Tony Ornato Retires From the Secret Service

Tony Ornato, who was TFG’s head of US Secret Service detail, announced his retirement from the agency after 25 years of service, effective Monday at the close of business.

“I did retire today to pursue a career in the private sector. I retired from the US Secret Service after more than 25 years of faithful service to my country, including serving the past five presidents. I long-planned to retire and have been planning this transition for more than a year.”

The announcement comes two days before Ornato was scheduled to appear for an interview with Department of Homeland Security investigating officials regarding the January 6 Capitol riot.

Ornato had finally agreed to an interview with Department of Homeland Security investigators on August 31 after multiple attempts to arrange one. The DHS inspector general had been attempting to interview Ornato since June 29 and spent all of July and much of August following up.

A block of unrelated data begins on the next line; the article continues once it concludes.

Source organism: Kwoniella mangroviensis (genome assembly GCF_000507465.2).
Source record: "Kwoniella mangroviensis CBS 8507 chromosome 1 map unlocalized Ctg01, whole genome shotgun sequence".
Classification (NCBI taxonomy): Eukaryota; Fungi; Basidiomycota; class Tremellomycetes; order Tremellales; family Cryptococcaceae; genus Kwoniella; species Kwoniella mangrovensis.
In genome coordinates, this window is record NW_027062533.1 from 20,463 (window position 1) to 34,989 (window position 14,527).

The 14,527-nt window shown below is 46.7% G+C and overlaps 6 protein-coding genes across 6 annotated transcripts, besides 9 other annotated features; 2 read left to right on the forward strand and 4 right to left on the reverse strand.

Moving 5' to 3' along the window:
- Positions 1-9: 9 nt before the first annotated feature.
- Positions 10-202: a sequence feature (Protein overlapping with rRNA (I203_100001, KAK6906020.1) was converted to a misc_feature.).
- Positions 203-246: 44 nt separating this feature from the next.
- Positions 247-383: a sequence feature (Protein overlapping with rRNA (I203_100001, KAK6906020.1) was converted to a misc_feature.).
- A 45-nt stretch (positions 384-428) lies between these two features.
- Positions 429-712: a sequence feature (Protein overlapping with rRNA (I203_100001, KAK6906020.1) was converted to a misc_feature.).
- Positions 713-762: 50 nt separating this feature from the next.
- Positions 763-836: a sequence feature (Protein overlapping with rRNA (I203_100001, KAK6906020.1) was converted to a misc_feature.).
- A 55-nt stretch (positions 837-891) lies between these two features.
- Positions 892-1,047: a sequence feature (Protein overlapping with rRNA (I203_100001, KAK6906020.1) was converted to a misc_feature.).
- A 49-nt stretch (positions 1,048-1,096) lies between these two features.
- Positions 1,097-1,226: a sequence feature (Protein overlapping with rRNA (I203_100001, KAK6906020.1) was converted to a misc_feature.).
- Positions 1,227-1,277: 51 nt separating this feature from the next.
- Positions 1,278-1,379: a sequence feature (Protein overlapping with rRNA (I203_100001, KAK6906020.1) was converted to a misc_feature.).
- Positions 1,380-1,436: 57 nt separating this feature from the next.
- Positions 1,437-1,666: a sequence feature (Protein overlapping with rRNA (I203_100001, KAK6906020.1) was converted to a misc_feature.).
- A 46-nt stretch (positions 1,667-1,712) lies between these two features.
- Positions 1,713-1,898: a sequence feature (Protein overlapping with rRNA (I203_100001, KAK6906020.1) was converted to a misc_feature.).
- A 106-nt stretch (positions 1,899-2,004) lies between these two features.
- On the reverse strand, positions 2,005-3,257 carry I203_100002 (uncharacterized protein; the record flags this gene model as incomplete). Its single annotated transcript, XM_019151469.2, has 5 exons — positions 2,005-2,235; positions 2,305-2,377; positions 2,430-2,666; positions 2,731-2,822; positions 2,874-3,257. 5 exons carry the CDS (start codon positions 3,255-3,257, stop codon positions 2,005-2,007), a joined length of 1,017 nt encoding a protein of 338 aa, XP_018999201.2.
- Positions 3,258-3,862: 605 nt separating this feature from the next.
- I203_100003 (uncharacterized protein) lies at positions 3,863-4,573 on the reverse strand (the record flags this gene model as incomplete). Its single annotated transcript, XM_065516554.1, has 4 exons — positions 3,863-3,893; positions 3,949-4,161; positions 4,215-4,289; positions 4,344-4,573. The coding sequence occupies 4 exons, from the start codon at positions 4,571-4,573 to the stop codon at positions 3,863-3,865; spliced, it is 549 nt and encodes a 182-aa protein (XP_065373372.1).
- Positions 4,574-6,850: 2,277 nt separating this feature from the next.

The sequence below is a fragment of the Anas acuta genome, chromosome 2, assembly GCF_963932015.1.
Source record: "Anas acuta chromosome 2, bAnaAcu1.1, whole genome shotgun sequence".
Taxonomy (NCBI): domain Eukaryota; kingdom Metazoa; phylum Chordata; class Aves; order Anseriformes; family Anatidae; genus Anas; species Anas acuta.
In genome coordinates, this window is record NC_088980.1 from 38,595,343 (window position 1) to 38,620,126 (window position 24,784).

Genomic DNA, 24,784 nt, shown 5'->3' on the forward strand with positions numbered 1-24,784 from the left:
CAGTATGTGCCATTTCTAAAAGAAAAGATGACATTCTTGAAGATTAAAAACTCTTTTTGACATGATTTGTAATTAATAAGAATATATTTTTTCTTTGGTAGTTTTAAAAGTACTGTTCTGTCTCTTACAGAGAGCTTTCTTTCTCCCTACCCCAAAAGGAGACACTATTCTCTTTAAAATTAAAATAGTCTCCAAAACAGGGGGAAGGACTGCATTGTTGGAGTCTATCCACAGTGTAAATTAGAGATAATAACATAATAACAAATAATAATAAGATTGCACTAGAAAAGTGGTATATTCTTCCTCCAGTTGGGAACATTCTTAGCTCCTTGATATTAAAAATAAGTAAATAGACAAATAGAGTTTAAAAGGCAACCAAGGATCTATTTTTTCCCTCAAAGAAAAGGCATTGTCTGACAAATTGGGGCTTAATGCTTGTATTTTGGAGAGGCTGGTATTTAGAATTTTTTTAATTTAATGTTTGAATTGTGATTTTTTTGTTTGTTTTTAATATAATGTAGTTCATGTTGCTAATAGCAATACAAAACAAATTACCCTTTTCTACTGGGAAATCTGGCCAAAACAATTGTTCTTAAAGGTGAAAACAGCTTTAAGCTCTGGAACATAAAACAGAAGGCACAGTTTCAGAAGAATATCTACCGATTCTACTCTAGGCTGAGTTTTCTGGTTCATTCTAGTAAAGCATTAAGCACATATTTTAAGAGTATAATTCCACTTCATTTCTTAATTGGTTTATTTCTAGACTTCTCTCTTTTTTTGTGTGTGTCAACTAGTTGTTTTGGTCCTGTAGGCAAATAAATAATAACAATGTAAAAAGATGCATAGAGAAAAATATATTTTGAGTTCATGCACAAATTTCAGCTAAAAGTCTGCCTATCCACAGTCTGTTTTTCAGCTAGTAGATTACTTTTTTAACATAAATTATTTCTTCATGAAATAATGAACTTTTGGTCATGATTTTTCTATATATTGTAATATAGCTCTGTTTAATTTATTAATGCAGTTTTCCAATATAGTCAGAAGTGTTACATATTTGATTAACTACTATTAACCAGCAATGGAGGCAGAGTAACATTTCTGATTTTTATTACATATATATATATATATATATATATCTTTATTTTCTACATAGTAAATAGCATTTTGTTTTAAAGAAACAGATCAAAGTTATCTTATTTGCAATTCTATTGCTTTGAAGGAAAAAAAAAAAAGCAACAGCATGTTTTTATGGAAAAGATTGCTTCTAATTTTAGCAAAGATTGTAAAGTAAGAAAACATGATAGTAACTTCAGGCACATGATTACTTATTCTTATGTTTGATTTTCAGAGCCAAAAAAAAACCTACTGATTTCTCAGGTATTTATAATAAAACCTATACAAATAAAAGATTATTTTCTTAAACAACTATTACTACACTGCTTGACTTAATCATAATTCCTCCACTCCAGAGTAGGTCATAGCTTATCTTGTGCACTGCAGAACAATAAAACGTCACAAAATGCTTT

In an e-mail dated August 24, Ornato stated he would be on vacation and would “circle back” with the investigative team upon his return.

Ornato has indicated that he still intends to attend the interview, according to an email obtained by The Intercept, but since Ornato will be a private citizen, investigators won’t have testimonial subpoena authority to compel his cooperation.

Members of the House Oversight Committee have noted a trend of former officials refusing to be interviewed for investigations into Trump after they quit. In response, the committee introduced the IG Testimonial Subpoena Authority Act, which would give investigators the power to subpoena individuals beyond current federal employees. However, the bill has yet to pass the Senate.

Former White House aide Cassidy Hutchinson revealed in committee hearings that Ornato did not deny the reports of Trump angrily demanding to be taken to the Capitol during the January 6 riots. Trump reportedly lunged for the wheel of the presidential limo. He has since disputed Hutchinson’s testimony publicly, but not before the investigative committee under oath.

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